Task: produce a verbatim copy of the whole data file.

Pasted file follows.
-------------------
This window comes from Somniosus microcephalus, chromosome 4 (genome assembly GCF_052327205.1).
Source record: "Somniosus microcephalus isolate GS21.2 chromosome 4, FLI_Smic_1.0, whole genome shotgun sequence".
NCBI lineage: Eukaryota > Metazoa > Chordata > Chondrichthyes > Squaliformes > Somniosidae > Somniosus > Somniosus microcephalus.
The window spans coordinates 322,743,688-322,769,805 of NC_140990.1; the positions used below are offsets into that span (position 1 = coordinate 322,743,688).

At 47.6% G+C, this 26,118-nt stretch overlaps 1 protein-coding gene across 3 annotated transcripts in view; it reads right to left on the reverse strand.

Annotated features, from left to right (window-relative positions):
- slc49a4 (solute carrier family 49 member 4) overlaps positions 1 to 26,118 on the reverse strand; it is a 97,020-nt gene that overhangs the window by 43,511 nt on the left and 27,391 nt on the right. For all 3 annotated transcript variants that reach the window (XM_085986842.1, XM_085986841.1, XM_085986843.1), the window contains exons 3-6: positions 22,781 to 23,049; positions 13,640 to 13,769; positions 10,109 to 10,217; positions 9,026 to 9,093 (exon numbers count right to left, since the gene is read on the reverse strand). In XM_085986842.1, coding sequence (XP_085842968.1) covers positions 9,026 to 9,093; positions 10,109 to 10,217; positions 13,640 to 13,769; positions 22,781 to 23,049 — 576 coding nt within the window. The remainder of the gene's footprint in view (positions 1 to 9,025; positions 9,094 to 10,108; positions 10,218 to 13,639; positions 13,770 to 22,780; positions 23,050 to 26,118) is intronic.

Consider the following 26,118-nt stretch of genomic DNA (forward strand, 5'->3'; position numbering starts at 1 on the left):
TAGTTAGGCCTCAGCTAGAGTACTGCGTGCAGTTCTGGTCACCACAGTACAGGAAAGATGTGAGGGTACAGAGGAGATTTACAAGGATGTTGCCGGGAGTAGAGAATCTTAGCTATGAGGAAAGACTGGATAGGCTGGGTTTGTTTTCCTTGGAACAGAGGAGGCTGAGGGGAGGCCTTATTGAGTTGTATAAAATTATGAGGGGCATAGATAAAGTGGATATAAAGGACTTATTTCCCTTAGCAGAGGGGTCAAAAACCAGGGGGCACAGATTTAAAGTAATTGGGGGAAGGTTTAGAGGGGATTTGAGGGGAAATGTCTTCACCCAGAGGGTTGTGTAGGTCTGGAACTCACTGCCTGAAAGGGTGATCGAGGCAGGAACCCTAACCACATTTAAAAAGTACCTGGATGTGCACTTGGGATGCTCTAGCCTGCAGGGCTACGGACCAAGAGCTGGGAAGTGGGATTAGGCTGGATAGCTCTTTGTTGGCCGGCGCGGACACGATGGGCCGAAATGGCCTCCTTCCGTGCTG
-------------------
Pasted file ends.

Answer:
This window comes from Somniosus microcephalus, chromosome 4 (genome assembly GCF_052327205.1).
Source record: "Somniosus microcephalus isolate GS21.2 chromosome 4, FLI_Smic_1.0, whole genome shotgun sequence".
NCBI lineage: Eukaryota > Metazoa > Chordata > Chondrichthyes > Squaliformes > Somniosidae > Somniosus > Somniosus microcephalus.
The window spans coordinates 322,743,688-322,769,805 of NC_140990.1; the positions used below are offsets into that span (position 1 = coordinate 322,743,688).

At 47.6% G+C, this 26,118-nt stretch overlaps 1 protein-coding gene across 3 annotated transcripts in view; it reads right to left on the reverse strand.

Annotated features, from left to right (window-relative positions):
- slc49a4 (solute carrier family 49 member 4) overlaps positions 1 to 26,118 on the reverse strand; it is a 97,020-nt gene that overhangs the window by 43,511 nt on the left and 27,391 nt on the right. For all 3 annotated transcript variants that reach the window (XM_085986842.1, XM_085986841.1, XM_085986843.1), the window contains exons 3-6: positions 22,781 to 23,049; positions 13,640 to 13,769; positions 10,109 to 10,217; positions 9,026 to 9,093 (exon numbers count right to left, since the gene is read on the reverse strand). In XM_085986842.1, coding sequence (XP_085842968.1) covers positions 9,026 to 9,093; positions 10,109 to 10,217; positions 13,640 to 13,769; positions 22,781 to 23,049 — 576 coding nt within the window. The remainder of the gene's footprint in view (positions 1 to 9,025; positions 9,094 to 10,108; positions 10,218 to 13,639; positions 13,770 to 22,780; positions 23,050 to 26,118) is intronic.

Consider the following 26,118-nt stretch of genomic DNA (forward strand, 5'->3'; position numbering starts at 1 on the left):
TAGTTAGGCCTCAGCTAGAGTACTGCGTGCAGTTCTGGTCACCACAGTACAGGAAAGATGTGAGGGTACAGAGGAGATTTACAAGGATGTTGCCGGGAGTAGAGAATCTTAGCTATGAGGAAAGACTGGATAGGCTGGGTTTGTTTTCCTTGGAACAGAGGAGGCTGAGGGGAGGCCTTATTGAGTTGTATAAAATTATGAGGGGCATAGATAAAGTGGATATAAAGGACTTATTTCCCTTAGCAGAGGGGTCAAAAACCAGGGGGCACAGATTTAAAGTAATTGGGGGAAGGTTTAGAGGGGATTTGAGGGGAAATGTCTTCACCCAGAGGGTTGTGTAGGTCTGGAACTCACTGCCTGAAAGGGTGATCGAGGCAGGAACCCTAACCACATTTAAAAAGTACCTGGATGTGCACTTGGGATGCTCTAGCCTGCAGGGCTACGGACCAAGAGCTGGGAAGTGGGATTAGGCTGGATAGCTCTTTGTTGGCCGGCGCGGACACGATGGGCCGAAATGGCCTCCTTCCGTGCTG